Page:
JUST IN: Australian Rangers Kill Crocodile That Took Life Of 12-Year-Old Girl - Reportgist

JUST IN: Australian Rangers Kill Crocodile That Took Life Of 12-Year-Old Girl

Reportgist
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Wildlife rangers have fatally shot a 14-foot saltwater crocodile responsible for the death of a 12-year-old girl in the Northern Territory of Australia.>>>CONTINUE FULL READING HERE

The young victim was attacked and killed by the massive reptile while swimming with her family in Mango Creek near Palumpa last week.

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The Northern Territory is home to an estimated 100,000 saltwater crocodiles, considered the largest reptiles on earth.

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Saltwater crocodiles hold significant cultural importance as a totem for many Indigenous Australians. While attacks on humans are rare, they can be deadly.

Authorities said on Wednesday that the rangers received permission from traditional landowners before shooting the animal on Sunday.

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Australia Police claim that confirmation of the crocodile’s involvement in the fatal attack followed thorough analysis.

“The events of last week have had a huge impact on the family and local police are continuing to provide support to everyone impacted,” senior Sgt Erica Gibson said in a statement by the Australian Police.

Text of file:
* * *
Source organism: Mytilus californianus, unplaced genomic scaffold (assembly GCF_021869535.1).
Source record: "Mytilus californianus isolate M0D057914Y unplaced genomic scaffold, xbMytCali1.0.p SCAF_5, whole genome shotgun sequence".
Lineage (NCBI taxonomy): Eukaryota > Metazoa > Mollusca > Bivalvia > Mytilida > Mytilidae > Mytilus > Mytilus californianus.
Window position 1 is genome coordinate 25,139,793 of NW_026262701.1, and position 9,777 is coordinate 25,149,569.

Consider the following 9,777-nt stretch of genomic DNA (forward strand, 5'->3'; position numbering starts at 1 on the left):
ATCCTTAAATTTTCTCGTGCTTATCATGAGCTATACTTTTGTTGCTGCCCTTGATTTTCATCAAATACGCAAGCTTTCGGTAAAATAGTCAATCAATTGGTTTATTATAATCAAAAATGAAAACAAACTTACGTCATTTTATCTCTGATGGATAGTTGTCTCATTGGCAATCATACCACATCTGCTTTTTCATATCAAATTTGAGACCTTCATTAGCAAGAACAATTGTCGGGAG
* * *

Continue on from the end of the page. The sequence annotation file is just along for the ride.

Grahame Webb, a Northern Territory-based crocodile scientist, estimated the shot crocodile to be at least 30 years old, given its size.

“They eat each other. The crocs have been controlling their own population. It’s not really people that have been controlling them,” Webb said.

Saltwater crocodiles can live up to 70 years and continue growing throughout their lives.

The incident occurred just weeks after the Northern Territory approved a 10-year plan to manage crocodile populations, increasing culling rates near human habitats from 300 to 1,200 annually.

The government emphasized the need to maintain a balance between human and crocodile populations, given the region’s vast land area and relatively small human population of 250,000.

However, Webb noted that the crocodile population has largely stabilized in recent years due to natural regulation, with crocodiles controlling their own numbers through territorial and food-related conflicts.>>>CONTINUE FULL READING HERE

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